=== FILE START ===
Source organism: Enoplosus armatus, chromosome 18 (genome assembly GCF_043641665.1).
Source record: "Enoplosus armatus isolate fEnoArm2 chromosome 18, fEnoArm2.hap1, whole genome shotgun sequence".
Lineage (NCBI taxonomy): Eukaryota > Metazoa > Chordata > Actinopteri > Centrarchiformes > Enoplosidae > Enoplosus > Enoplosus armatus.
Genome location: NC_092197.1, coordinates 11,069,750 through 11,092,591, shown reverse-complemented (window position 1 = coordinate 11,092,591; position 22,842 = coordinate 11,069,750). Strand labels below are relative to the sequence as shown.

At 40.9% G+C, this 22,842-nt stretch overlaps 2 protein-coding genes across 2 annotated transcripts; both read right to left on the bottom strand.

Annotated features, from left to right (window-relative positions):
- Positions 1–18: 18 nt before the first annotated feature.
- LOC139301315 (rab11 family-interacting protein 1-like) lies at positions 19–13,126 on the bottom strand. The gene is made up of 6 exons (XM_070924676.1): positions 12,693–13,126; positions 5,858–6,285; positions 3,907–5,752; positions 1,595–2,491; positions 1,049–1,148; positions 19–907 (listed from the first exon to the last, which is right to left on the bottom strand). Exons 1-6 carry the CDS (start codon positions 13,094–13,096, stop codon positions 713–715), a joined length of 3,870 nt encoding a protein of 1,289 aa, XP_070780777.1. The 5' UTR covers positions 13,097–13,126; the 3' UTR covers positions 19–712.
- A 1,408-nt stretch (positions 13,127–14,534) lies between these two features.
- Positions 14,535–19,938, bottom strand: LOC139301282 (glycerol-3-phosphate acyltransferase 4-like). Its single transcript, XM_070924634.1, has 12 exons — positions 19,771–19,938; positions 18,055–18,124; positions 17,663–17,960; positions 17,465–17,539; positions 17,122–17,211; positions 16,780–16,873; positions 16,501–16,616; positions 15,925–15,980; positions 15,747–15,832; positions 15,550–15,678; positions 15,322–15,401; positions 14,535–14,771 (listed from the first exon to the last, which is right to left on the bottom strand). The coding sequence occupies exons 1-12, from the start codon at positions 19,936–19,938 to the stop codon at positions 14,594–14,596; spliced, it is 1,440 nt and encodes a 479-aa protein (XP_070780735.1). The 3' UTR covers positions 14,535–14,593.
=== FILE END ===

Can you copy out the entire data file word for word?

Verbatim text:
Source organism: Enoplosus armatus, chromosome 18 (genome assembly GCF_043641665.1).
Source record: "Enoplosus armatus isolate fEnoArm2 chromosome 18, fEnoArm2.hap1, whole genome shotgun sequence".
Lineage (NCBI taxonomy): Eukaryota > Metazoa > Chordata > Actinopteri > Centrarchiformes > Enoplosidae > Enoplosus > Enoplosus armatus.
Genome location: NC_092197.1, coordinates 11,069,750 through 11,092,591, shown reverse-complemented (window position 1 = coordinate 11,092,591; position 22,842 = coordinate 11,069,750). Strand labels below are relative to the sequence as shown.

At 40.9% G+C, this 22,842-nt stretch overlaps 2 protein-coding genes across 2 annotated transcripts; both read right to left on the bottom strand.

Annotated features, from left to right (window-relative positions):
- Positions 1–18: 18 nt before the first annotated feature.
- LOC139301315 (rab11 family-interacting protein 1-like) lies at positions 19–13,126 on the bottom strand. The gene is made up of 6 exons (XM_070924676.1): positions 12,693–13,126; positions 5,858–6,285; positions 3,907–5,752; positions 1,595–2,491; positions 1,049–1,148; positions 19–907 (listed from the first exon to the last, which is right to left on the bottom strand). Exons 1-6 carry the CDS (start codon positions 13,094–13,096, stop codon positions 713–715), a joined length of 3,870 nt encoding a protein of 1,289 aa, XP_070780777.1. The 5' UTR covers positions 13,097–13,126; the 3' UTR covers positions 19–712.
- A 1,408-nt stretch (positions 13,127–14,534) lies between these two features.
- Positions 14,535–19,938, bottom strand: LOC139301282 (glycerol-3-phosphate acyltransferase 4-like). Its single transcript, XM_070924634.1, has 12 exons — positions 19,771–19,938; positions 18,055–18,124; positions 17,663–17,960; positions 17,465–17,539; positions 17,122–17,211; positions 16,780–16,873; positions 16,501–16,616; positions 15,925–15,980; positions 15,747–15,832; positions 15,550–15,678; positions 15,322–15,401; positions 14,535–14,771 (listed from the first exon to the last, which is right to left on the bottom strand). The coding sequence occupies exons 1-12, from the start codon at positions 19,936–19,938 to the stop codon at positions 14,594–14,596; spliced, it is 1,440 nt and encodes a 479-aa protein (XP_070780735.1). The 3' UTR covers positions 14,535–14,593.